Valencia Travel Guide
Valencia is as pleasing to the eyes as it is to the wallet. The green hues found in the Old Turía River Bed Gardens contrast the shimmering golden sand and sparkling cerulean waves of the beaches. And the color of its oranges is as rich as the taste. Those who say this Spanish coastal city lacks any sense of charm may have never walked under the citrus trees as they drop blossoms onto the ... continue»
The best time Valencia is in April and May, the sweet spot full of warm weather and void of crazy crowds. In general, the city boasts a Mediterranean climate with consistently pleasant weather. Average high temps range from 59 degrees in the wintertime to 85 degrees in the height of summer. Wintertime is also pretty comfortable -- between the mid 40s to mid 60s -- and the city is more or less tourist-free. The downside is certain attractions shorten their hours of operation.Read More Best Times to Visit Valencia»
Valencia faces the Mediterranean Sea on the eastern coast of Spain about 220 miles east of Madrid and 220 miles southwest of Barcelona. At 52 square miles, it's the third-largest city in Spain, but Valencia feels almost like a small town. It's contained from the south by the Turía River and the Bulevar Sud, or South Boulevard and to the north by the Avenue de los Hermanos Machado. The city itself can be divided into four distinct areas: the Center City, the University Area, Cánovas and the beaches.
The Center City
Located in the heart of the city, the Center City is Valencia's historic district, characterized by narrow cobblestone streets and monumental buildings, some of which date back to the days when the city was occupied by the Arab nations. The Center City is framed to the north by the Jardines Viejo Cauce del Turía (Old Turía River Bed Gardens), which fill the channel through which the Turía river used to run. The southern border of the City Center is the rounded avenue Calle de Cristóbal Colón, which separates it from the southern suburbs. Some say this is the best place to begin a sightseeing tour of impressive sites like the Ayuntamiento (Town Council) and the Correos (Main Post Office). The Plaza de la Riena (Queen's Square), located near the heart of the Center City, is home to the massive Valencia Cathedral.
The Center City is also a great place to part with your money. The Mercado Central has been selling fresh food since the 1920's. Across the street from the market is the Silk Exchange (La Lonja de la Seda), operational since 1482. A few blocks northwest of the market, the narrow streets of the Barrio del Carmen are speckled with top-notch restaurants and boutique shops.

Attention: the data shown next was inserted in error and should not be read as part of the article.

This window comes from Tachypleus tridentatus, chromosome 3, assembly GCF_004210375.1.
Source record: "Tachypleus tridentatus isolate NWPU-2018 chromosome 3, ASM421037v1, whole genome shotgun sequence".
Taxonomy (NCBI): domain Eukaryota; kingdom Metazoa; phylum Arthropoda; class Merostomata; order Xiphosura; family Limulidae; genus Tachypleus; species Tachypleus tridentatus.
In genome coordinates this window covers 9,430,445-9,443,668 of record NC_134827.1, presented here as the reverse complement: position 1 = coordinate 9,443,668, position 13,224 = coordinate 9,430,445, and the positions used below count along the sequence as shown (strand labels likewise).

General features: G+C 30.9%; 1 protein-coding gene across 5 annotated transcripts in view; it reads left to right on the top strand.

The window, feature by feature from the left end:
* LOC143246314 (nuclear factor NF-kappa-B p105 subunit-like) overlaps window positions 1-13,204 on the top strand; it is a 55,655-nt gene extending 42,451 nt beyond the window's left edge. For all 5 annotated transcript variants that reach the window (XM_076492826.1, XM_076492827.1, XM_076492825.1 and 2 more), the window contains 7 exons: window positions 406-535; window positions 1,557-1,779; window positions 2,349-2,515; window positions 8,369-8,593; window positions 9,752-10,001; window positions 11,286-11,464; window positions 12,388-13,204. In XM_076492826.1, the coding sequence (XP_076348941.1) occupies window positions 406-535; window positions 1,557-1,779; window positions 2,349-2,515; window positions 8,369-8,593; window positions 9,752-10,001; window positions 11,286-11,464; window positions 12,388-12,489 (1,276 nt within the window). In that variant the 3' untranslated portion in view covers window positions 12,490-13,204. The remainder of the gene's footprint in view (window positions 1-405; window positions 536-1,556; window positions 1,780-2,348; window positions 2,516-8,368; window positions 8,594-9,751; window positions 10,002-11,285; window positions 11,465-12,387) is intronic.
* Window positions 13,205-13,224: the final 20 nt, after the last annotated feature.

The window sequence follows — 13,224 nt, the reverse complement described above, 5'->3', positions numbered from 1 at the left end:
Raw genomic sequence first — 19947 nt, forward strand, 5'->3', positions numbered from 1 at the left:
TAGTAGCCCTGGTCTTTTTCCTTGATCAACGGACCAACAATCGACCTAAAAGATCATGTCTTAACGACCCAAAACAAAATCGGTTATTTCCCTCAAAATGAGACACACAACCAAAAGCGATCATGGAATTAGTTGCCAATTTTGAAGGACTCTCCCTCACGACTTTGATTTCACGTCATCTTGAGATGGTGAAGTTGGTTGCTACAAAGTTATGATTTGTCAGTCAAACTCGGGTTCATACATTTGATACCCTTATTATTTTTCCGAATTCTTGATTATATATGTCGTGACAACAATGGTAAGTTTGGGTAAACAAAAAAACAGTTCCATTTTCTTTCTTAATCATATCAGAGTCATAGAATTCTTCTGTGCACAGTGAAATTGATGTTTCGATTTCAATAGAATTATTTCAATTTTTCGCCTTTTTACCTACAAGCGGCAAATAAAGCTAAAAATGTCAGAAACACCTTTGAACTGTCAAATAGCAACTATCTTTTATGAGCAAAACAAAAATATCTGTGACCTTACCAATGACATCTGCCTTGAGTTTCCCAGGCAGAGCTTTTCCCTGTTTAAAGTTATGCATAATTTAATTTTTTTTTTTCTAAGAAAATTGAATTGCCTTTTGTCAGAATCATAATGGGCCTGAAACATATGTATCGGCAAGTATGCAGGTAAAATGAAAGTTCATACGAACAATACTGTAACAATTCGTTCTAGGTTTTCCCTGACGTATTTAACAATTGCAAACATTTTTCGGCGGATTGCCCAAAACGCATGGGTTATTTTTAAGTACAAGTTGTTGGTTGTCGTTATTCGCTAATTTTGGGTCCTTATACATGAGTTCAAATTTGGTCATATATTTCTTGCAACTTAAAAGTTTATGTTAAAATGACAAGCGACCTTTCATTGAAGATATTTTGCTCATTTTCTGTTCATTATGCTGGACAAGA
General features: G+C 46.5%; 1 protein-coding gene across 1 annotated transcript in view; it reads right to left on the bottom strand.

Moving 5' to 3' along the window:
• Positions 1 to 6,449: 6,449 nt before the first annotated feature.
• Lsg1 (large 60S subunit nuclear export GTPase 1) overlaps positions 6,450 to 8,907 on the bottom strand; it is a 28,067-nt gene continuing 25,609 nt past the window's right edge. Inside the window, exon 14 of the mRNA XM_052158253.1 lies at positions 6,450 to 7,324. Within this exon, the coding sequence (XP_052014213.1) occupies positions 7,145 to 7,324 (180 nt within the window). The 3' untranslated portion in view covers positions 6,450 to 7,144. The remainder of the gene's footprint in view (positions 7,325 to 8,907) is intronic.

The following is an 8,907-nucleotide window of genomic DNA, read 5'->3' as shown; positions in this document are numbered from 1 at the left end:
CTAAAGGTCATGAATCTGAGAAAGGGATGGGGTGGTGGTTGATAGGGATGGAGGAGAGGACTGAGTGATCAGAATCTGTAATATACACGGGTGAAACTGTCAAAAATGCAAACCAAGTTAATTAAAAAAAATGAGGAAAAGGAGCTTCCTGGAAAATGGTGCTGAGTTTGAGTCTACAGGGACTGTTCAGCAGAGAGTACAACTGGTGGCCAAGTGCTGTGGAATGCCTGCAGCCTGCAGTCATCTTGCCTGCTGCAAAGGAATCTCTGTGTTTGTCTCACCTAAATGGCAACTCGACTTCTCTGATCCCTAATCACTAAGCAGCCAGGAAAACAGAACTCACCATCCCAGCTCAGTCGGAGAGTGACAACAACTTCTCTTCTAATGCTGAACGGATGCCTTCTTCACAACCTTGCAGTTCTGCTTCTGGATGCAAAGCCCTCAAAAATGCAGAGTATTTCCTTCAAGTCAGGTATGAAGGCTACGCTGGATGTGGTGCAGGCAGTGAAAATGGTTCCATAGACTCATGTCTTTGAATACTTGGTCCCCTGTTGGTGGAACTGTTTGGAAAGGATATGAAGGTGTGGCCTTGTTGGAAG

Sitting on the northeast side of the Old Turía River Bed Gardens is the University Area, which branches off from the Universidad de Valencia and extends eastward to the coast of the Mediterranean Sea. The most famous building in this area is the City of Arts and Sciences, or La Ciudad de las Artes y Ciencias. This is the largest cultural center in Europe, housing the Hemisfèric, an enormous IMAX theater, the Palau de les Arts Reina Sofia art museum, the Oceanográfico, Europe's largest aquarium, and the Príncipe Felipe Science Museum.
The abundance of public gardens -- including the Jardines del Real o 'Viveros' and the Jardines de Monforte -- as well as the numerous restaurants, cafés and shops, make the University Area a pleasant district to explore during the day. When sunset rolls around, the streets come alive with some of the city's rowdiest nightlife venues.
South of the University Area and southeast of the Center City is the neighborhood of Cánovas, a traditionally residential area reserved for Valencia's bourgeois population. Cánovas has held on to its upscale identity by boasting some of the most chic restaurants and nightclubs in the city. Shopaholics will enjoy roaming through this neighborhood's elegant boutiques or the renowned Corte Inglés department store.
La Albufera Natural Park
La Albufera National Park is located along Spain's Mediterranean coast, just south of Valencia. Visitors can enjoy a guided boat tour around the park's lake before spending the rest of the day exploring the many trails. The park is accessible from Valencia by both car and bus.
The coast of Valencia is divided into three separate beaches, las Arenas to the south, la Malvarrosa in the middle and Alboraya to the north. Stretching along the eastern side of the city, writers praise the shores soft sands and great azure views. Many recommend walking to the beach from the University Area via Avenida del Puerto, to stroll by the numerous traditional restaurants and quaint boutiques. You'll also find the seafront is littered with cafés and open-air terraces that offer picturesque views of the Mediterranean.
Visitors should relax while in Valencia: Although the city sees its fair share of petty theft, for the most part it's very safe. Guard against any petty theft by keeping an eye on your possessions, especially on the beaches.
You should also exercise common sense at night: Solo travelers should stray from walking through unfamiliar neighborhoods at night, and all should refrain from strolling the Turia gardens after dark.
The best way to get around Valencia is by the metro, which reaches as far as the Valencia Airport (VLC). Public buses help supplement the metro coverage, but these are a rather unreliable and confusing. Instead, consider walking or renting a bike to the closest sites and activities. We recommend forgoing the rental car: parking is near impossible to find, and the city's narrow streets can make driving difficult for visitors.Getting Around Valencia»